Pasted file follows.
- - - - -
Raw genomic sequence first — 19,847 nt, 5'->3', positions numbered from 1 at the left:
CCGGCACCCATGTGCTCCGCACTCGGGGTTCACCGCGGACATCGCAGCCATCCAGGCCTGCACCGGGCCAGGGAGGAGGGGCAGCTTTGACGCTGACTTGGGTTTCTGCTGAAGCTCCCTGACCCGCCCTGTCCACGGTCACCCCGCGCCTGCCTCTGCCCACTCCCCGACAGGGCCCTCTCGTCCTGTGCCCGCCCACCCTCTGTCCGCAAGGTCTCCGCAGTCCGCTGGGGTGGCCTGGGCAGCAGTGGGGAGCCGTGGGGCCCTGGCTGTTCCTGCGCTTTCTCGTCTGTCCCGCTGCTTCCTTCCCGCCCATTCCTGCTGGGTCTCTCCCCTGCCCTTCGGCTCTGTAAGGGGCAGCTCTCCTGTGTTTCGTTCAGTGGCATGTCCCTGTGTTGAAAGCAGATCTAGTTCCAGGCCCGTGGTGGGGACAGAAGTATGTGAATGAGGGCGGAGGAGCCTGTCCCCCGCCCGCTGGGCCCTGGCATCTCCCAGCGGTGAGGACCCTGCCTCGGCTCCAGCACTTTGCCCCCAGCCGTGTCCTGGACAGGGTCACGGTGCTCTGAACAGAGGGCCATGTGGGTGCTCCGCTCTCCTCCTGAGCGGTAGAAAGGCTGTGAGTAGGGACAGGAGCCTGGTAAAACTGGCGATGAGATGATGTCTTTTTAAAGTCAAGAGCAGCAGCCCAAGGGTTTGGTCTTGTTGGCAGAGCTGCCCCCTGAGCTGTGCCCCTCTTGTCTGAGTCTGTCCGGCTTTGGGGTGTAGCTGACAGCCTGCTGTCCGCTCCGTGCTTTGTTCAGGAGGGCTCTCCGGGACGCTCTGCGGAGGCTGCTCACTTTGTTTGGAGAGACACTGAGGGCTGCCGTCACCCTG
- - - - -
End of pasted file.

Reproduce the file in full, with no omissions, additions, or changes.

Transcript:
Raw genomic sequence first — 19,847 nt, 5'->3', positions numbered from 1 at the left:
CCGGCACCCATGTGCTCCGCACTCGGGGTTCACCGCGGACATCGCAGCCATCCAGGCCTGCACCGGGCCAGGGAGGAGGGGCAGCTTTGACGCTGACTTGGGTTTCTGCTGAAGCTCCCTGACCCGCCCTGTCCACGGTCACCCCGCGCCTGCCTCTGCCCACTCCCCGACAGGGCCCTCTCGTCCTGTGCCCGCCCACCCTCTGTCCGCAAGGTCTCCGCAGTCCGCTGGGGTGGCCTGGGCAGCAGTGGGGAGCCGTGGGGCCCTGGCTGTTCCTGCGCTTTCTCGTCTGTCCCGCTGCTTCCTTCCCGCCCATTCCTGCTGGGTCTCTCCCCTGCCCTTCGGCTCTGTAAGGGGCAGCTCTCCTGTGTTTCGTTCAGTGGCATGTCCCTGTGTTGAAAGCAGATCTAGTTCCAGGCCCGTGGTGGGGACAGAAGTATGTGAATGAGGGCGGAGGAGCCTGTCCCCCGCCCGCTGGGCCCTGGCATCTCCCAGCGGTGAGGACCCTGCCTCGGCTCCAGCACTTTGCCCCCAGCCGTGTCCTGGACAGGGTCACGGTGCTCTGAACAGAGGGCCATGTGGGTGCTCCGCTCTCCTCCTGAGCGGTAGAAAGGCTGTGAGTAGGGACAGGAGCCTGGTAAAACTGGCGATGAGATGATGTCTTTTTAAAGTCAAGAGCAGCAGCCCAAGGGTTTGGTCTTGTTGGCAGAGCTGCCCCCTGAGCTGTGCCCCTCTTGTCTGAGTCTGTCCGGCTTTGGGGTGTAGCTGACAGCCTGCTGTCCGCTCCGTGCTTTGTTCAGGAGGGCTCTCCGGGACGCTCTGCGGAGGCTGCTCACTTTGTTTGGAGAGACACTGAGGGCTGCCGTCACCCTG